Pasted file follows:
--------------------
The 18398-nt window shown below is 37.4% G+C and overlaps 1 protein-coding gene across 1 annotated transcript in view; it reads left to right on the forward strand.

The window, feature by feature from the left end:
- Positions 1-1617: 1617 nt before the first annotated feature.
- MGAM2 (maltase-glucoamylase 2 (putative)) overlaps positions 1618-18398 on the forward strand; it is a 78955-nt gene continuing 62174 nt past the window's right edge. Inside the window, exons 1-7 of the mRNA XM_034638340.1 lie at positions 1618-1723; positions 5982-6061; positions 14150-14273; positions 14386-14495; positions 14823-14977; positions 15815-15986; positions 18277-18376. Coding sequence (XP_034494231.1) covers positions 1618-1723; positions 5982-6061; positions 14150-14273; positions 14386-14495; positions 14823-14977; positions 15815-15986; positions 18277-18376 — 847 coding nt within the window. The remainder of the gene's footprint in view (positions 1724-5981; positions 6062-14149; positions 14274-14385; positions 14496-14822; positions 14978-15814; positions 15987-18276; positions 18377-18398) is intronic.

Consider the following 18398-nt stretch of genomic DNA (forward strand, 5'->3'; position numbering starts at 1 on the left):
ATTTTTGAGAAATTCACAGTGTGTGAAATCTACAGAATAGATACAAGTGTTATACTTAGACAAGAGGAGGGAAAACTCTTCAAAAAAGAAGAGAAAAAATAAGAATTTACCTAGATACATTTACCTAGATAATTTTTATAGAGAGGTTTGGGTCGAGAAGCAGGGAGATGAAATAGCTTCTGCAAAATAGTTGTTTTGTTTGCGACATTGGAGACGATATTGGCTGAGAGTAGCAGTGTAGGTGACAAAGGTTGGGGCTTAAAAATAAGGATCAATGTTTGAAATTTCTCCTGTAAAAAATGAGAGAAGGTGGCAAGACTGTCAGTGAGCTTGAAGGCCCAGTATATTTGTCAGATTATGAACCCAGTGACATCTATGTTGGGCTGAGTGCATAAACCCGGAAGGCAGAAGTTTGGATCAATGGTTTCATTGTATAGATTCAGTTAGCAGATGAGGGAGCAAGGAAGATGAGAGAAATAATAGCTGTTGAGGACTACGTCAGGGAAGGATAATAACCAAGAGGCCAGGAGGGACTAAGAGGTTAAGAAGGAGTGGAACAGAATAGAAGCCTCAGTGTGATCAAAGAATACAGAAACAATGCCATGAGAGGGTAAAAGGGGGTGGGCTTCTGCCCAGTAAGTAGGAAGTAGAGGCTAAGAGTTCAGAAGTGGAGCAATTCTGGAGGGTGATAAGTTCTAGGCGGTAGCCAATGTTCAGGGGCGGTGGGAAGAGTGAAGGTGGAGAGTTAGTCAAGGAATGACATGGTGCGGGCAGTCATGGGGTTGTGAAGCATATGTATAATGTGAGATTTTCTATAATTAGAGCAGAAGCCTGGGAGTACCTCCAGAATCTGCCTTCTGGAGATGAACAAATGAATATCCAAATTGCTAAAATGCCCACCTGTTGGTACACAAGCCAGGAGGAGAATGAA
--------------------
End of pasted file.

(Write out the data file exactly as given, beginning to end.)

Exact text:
The 18398-nt window shown below is 37.4% G+C and overlaps 1 protein-coding gene across 1 annotated transcript in view; it reads left to right on the forward strand.

The window, feature by feature from the left end:
- Positions 1-1617: 1617 nt before the first annotated feature.
- MGAM2 (maltase-glucoamylase 2 (putative)) overlaps positions 1618-18398 on the forward strand; it is a 78955-nt gene continuing 62174 nt past the window's right edge. Inside the window, exons 1-7 of the mRNA XM_034638340.1 lie at positions 1618-1723; positions 5982-6061; positions 14150-14273; positions 14386-14495; positions 14823-14977; positions 15815-15986; positions 18277-18376. Coding sequence (XP_034494231.1) covers positions 1618-1723; positions 5982-6061; positions 14150-14273; positions 14386-14495; positions 14823-14977; positions 15815-15986; positions 18277-18376 — 847 coding nt within the window. The remainder of the gene's footprint in view (positions 1724-5981; positions 6062-14149; positions 14274-14385; positions 14496-14822; positions 14978-15814; positions 15987-18276; positions 18377-18398) is intronic.

Consider the following 18398-nt stretch of genomic DNA (forward strand, 5'->3'; position numbering starts at 1 on the left):
ATTTTTGAGAAATTCACAGTGTGTGAAATCTACAGAATAGATACAAGTGTTATACTTAGACAAGAGGAGGGAAAACTCTTCAAAAAAGAAGAGAAAAAATAAGAATTTACCTAGATACATTTACCTAGATAATTTTTATAGAGAGGTTTGGGTCGAGAAGCAGGGAGATGAAATAGCTTCTGCAAAATAGTTGTTTTGTTTGCGACATTGGAGACGATATTGGCTGAGAGTAGCAGTGTAGGTGACAAAGGTTGGGGCTTAAAAATAAGGATCAATGTTTGAAATTTCTCCTGTAAAAAATGAGAGAAGGTGGCAAGACTGTCAGTGAGCTTGAAGGCCCAGTATATTTGTCAGATTATGAACCCAGTGACATCTATGTTGGGCTGAGTGCATAAACCCGGAAGGCAGAAGTTTGGATCAATGGTTTCATTGTATAGATTCAGTTAGCAGATGAGGGAGCAAGGAAGATGAGAGAAATAATAGCTGTTGAGGACTACGTCAGGGAAGGATAATAACCAAGAGGCCAGGAGGGACTAAGAGGTTAAGAAGGAGTGGAACAGAATAGAAGCCTCAGTGTGATCAAAGAATACAGAAACAATGCCATGAGAGGGTAAAAGGGGGTGGGCTTCTGCCCAGTAAGTAGGAAGTAGAGGCTAAGAGTTCAGAAGTGGAGCAATTCTGGAGGGTGATAAGTTCTAGGCGGTAGCCAATGTTCAGGGGCGGTGGGAAGAGTGAAGGTGGAGAGTTAGTCAAGGAATGACATGGTGCGGGCAGTCATGGGGTTGTGAAGCATATGTATAATGTGAGATTTTCTATAATTAGAGCAGAAGCCTGGGAGTACCTCCAGAATCTGCCTTCTGGAGATGAACAAATGAATATCCAAATTGCTAAAATGCCCACCTGTTGGTACACAAGCCAGGAGGAGAATGAA